• Streaming video
    • IPTV vs Streaming video-on-demand (SVOD)
    • Bundling opportunities
    • Competition from social networks
    • Network readiness: fiber, LTE and 5G
    • Key regulatory issues: Regulatory overlap (telecom vs broadcast regulator), licensing, obligations to contribute to cultural/local production/exhibition requirements, copyright)
    • Case study: Comcast NBC Universal & ATT Time Warner - US giants pursuing content-based growth strategies
  • Digital advertising
    • The opportunity for operators
    • Access to customer information
    • Mobile, display and video advertising
    • How voice search may be creating new opportunities in the search and ad space
    • Understanding how OTT is shifting from messaging to multi-play
    • Case study: Verizon's digital ad strategy
  • Regulatory reform for operators
    • Increased forbearance in retail markets
    • Redefining net neutrality rules
    • Rethinking infrastructure sharing
    • Case study: Google and Project Link
Key issues for regulators and policy-makers

  • Reasons for regulating in a digital marketplace characterized by abundant choice for consumers
  • Pursuing national broadband strategies (universal access to broadband)
  • Licensing/taxing OTT services
  • Regulatory forbearance of operator services in retail markets
  • Rethinking dominant carrier definitions (market share) based on the increased levels of choice in downstream markets
  • Moves to revisit the principle of net neutrality
  • Approaches to curb anti-competitive behavior
  • Spectrum allocation to support the evolution to 5G
  • Vertical integration safeguards
  • Unbundling infrastructure
  • Application of privacy rules on a functional basis to OTTs and operators
  • Emerging regulatory issues around copyright, cybersecurity, and privacy
  • Case study: Internet giants face tough new EU privacy rules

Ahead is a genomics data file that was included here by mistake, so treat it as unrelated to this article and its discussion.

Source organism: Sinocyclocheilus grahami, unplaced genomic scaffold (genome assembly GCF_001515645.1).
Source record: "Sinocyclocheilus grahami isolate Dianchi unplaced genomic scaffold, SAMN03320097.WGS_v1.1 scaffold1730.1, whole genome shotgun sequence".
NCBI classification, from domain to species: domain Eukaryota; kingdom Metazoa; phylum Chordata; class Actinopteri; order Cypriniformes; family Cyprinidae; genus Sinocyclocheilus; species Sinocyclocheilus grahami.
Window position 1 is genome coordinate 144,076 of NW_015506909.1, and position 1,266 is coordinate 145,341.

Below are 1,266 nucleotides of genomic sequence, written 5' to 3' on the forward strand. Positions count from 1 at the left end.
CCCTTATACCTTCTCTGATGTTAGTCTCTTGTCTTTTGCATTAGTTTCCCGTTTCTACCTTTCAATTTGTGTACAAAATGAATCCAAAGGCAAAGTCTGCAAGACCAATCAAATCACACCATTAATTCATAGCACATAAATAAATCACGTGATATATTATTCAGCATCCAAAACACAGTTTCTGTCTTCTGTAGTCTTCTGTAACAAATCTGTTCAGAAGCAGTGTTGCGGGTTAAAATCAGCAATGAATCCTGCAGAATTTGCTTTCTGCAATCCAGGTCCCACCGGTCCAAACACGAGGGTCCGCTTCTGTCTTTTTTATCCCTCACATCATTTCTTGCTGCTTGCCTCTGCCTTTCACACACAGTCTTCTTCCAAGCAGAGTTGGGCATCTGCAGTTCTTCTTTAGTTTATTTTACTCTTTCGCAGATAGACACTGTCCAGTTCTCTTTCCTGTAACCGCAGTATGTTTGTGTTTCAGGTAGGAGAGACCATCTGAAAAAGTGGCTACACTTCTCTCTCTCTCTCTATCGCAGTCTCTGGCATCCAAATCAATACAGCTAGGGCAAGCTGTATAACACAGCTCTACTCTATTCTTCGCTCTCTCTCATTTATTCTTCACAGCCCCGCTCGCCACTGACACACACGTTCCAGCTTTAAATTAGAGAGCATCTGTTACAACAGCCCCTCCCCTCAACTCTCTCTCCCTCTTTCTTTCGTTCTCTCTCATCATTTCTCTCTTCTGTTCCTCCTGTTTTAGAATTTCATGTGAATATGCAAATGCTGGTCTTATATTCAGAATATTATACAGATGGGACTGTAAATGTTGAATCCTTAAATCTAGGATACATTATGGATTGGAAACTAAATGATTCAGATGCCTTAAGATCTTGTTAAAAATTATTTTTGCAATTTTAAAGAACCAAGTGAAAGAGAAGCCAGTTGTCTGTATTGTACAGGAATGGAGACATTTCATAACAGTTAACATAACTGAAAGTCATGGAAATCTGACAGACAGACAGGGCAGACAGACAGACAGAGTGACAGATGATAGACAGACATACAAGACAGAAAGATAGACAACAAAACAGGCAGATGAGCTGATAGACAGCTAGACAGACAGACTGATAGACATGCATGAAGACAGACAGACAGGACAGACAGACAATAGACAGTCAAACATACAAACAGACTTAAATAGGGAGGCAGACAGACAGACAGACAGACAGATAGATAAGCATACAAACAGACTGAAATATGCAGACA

• Case sudy: OTT regulation - how much is too much?

Target Audience

  • Telecom regulators and government policy makers
  • Telecom operators (fixed and mobile)
  • Cable providers
  • Broadcasters
  • Internet Service Providers
  • Telecom regulators
  • Telecom policy-makers, consultants and other interested parties


A combination of engaging activities and dynamic presentations to stimulate and maximize participants' learning.



A selection of Neotelis' training courses is held in various cities around the world. Please contact us at training@neotelis.com for the complete Yearly Training Calendar.


Neotelis can also deliver in-house sessions of this course specifically for your organization. Please contact us at training@neotelis.com for more information and a Proposal.

About Neotelis

Neotelis provides training, consulting, conferences and publications to the telecommunications industry worldwide. Its team of senior experts has trained thousands of executives and managers working for operators, regulators, policy-makers and governments in over 120 countries around the world.

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  • Presential
This has been a fantastic training. We should do more of this type of training to get a better competitive edge.
A great training experience. One of the most relevant in my career!
Overall, a very good program that I would highly recommend.
A great training experience.
Excellent from beginning to end. The trainer has the touch.
It was extremely helpful & has enhanced my job performance.
Neotelis is always good. And the trainer brought it to another level.